Vaccination: arguments for global fairness

While the EU is at loggerheads with Astrazeneca over commitments and delivery quantities, countries with fewer financial resources, especially those in the southern hemisphere, are facing far greater problems when it comes to securing sufficient vaccine doses. How can greater vaccination equality be achieved?

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Proto Thema (GR) /

Production rights instead of free patents

Proto Thema rejects a proposal for a solution that often comes up:

“Let's not kid ourselves. In a free economy, no one can force the pharmaceutical giants to give away their patents for free. Whether we like it or not, all the involved parties are motivated by profit. The only thing the powerful can do is to make that profit on a humane level and find ways to work together to ensure that more vaccine goes to low-income countries. As has already been suggested by various parties, companies could grant production rights to these countries for a certain period of time just to get them through the period of shortages.”

Večernji list (HR) /

Impulsive hoarding is not the solution

As long as some countries have no access to vaccines Covid-19 won't be defeated, Večernji list comments:

“This completely Darwinian time dominated by greed is a direct result of the imbalances between supply and demand, but also of vaccines being used for political ends. ... Boris Johnson's political survival depends on vaccination, and Hungary is also making domestic calculations based on its vaccine strategy. However, victory is not just round the corner, because unless populations worldwide are vaccinated some areas will become petri dishes for new mutations. ... It's illusory to expect a global problem to be solved within national borders. As long as solidarity and understanding don't take the place of impulsive hoarding, the danger will be omnipresent.”

Dagens Nyheter (SE) /

Don't give autocrats a chance

It is vital for the rich West that the populations of poor countries are vaccinated as well, Dagens Nyheter comments:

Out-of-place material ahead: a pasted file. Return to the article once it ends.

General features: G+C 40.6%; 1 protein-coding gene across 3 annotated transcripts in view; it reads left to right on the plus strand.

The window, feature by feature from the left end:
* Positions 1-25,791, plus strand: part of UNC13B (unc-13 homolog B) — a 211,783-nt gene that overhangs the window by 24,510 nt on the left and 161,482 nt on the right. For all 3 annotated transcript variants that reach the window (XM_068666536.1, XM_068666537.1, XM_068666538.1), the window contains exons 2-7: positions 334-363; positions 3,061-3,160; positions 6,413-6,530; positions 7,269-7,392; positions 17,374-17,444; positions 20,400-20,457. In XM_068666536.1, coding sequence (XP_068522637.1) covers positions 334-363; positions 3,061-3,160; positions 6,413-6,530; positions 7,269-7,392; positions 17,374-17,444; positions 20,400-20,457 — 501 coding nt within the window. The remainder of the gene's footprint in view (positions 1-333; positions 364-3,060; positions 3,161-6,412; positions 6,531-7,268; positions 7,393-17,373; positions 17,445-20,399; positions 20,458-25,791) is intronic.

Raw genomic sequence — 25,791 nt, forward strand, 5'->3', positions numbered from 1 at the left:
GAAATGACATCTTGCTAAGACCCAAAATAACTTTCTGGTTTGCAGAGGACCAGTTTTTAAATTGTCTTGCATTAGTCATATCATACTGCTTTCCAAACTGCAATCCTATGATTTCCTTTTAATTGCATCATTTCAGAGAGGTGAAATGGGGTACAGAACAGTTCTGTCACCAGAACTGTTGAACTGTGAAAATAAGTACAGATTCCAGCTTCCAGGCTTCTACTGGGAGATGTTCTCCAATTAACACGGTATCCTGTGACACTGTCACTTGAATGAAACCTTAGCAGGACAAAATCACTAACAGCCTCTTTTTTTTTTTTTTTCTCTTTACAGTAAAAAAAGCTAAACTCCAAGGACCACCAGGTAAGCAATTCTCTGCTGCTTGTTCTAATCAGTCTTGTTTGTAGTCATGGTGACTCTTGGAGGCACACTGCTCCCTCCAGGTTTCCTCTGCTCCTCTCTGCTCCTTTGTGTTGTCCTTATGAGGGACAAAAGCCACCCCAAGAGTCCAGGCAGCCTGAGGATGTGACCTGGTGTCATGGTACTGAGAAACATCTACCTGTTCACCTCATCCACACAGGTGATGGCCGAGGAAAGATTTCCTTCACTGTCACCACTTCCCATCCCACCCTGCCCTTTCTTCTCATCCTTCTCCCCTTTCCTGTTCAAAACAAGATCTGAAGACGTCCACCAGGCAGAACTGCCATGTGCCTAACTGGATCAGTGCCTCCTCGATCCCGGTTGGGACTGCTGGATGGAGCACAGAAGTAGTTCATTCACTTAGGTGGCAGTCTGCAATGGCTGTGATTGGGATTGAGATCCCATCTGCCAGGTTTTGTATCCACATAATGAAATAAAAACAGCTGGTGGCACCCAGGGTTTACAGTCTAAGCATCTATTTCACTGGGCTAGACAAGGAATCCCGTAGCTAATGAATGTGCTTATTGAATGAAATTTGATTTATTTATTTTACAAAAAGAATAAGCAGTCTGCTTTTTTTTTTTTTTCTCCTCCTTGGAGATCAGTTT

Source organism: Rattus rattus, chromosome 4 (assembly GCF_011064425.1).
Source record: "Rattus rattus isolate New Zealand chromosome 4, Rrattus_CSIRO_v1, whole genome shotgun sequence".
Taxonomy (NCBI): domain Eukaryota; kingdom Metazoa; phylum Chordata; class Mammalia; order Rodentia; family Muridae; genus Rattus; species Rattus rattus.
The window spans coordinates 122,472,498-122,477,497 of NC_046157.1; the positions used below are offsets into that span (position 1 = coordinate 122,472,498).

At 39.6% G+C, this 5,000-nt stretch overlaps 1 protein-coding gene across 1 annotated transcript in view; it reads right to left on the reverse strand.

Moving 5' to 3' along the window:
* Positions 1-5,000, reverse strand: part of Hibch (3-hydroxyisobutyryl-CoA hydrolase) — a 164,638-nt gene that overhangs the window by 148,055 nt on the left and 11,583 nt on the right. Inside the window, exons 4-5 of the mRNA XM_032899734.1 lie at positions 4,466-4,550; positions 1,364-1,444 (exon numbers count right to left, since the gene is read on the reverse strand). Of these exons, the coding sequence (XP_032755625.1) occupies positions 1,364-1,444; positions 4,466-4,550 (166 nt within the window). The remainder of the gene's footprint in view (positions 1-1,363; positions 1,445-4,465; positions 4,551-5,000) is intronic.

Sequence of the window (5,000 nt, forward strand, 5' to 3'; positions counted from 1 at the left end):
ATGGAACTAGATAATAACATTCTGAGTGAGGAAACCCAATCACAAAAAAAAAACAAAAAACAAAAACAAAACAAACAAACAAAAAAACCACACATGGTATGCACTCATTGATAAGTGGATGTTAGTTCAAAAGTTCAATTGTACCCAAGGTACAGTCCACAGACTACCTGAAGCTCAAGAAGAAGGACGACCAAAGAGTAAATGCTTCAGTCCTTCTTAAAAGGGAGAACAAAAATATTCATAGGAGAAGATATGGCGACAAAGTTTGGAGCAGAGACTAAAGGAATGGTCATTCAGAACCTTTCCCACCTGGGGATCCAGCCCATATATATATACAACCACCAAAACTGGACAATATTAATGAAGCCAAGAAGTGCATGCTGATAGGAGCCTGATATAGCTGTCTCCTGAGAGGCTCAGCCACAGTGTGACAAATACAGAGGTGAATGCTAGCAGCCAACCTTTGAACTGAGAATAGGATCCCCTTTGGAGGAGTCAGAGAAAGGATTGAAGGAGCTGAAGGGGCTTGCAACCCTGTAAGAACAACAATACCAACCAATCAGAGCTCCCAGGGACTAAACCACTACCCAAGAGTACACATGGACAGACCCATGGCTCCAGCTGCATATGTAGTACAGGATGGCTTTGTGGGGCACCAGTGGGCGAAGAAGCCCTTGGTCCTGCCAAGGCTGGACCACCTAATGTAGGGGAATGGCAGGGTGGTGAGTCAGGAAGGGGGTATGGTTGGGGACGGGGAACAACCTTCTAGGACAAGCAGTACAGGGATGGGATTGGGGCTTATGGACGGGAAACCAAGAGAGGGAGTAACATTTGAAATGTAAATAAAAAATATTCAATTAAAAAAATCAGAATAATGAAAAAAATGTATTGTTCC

“The larger those parts of the world in which the virus is allowed to rage freely are, the greater the risk of new mutations becomes. ... And last but not least, the geopolitical dimension must be taken into account. After the Second World War the US took responsibility for rebuilding important parts of Western Europe and East Asia. That created goodwill towards Washington and confidence in capitalism and democracy. If the EU and US fail to take responsibility now, Beijing and Moscow will use every gap in vaccine diplomacy to create dependencies and boost the image of their authoritarian systems.”

Die Presse (AT) /

Suspend patent rights!

Marcus Bachmann of Doctors Without Borders calls in Die Presse for a departure from market principles:

“It's because of opaque contracts with the pharmaceutical industry on the one hand and its patents on the other that we're now dependent on just a handful of companies: companies that make their decisions according to market rather than medical priorities. ... To fight the coronavirus the rights protecting intellectual property, for example patents, drugs, vaccines and tests, must be suspended at least until the end of the pandemic. Especially since these vaccines were massively subsidised with taxpayers' money. If this were done, mass production of generic vaccines could meet the immense demand - not just in Europe but around the world.”

The Daily Telegraph (GB) /

Help the poor, cultivate the nation's image

London must take advantage of this tremendous opportunity, The Daily Telegraph writes:

“The UK should seize the opportunity to become the world's largest national producer of vaccines, and its largest donor to those who cannot act as quickly or efficiently. It would be a noble and efficient use of taxpayer money, with enormous benefits - saving countless lives, aiding international development, and building the image of the UK abroad not as an addendum to Europe or the US, but as an innovative power which acts for the benefit of all. ... Perhaps some of our vaccines going to Europe would smooth over a diplomatic spat with Brussels - but others need them more.”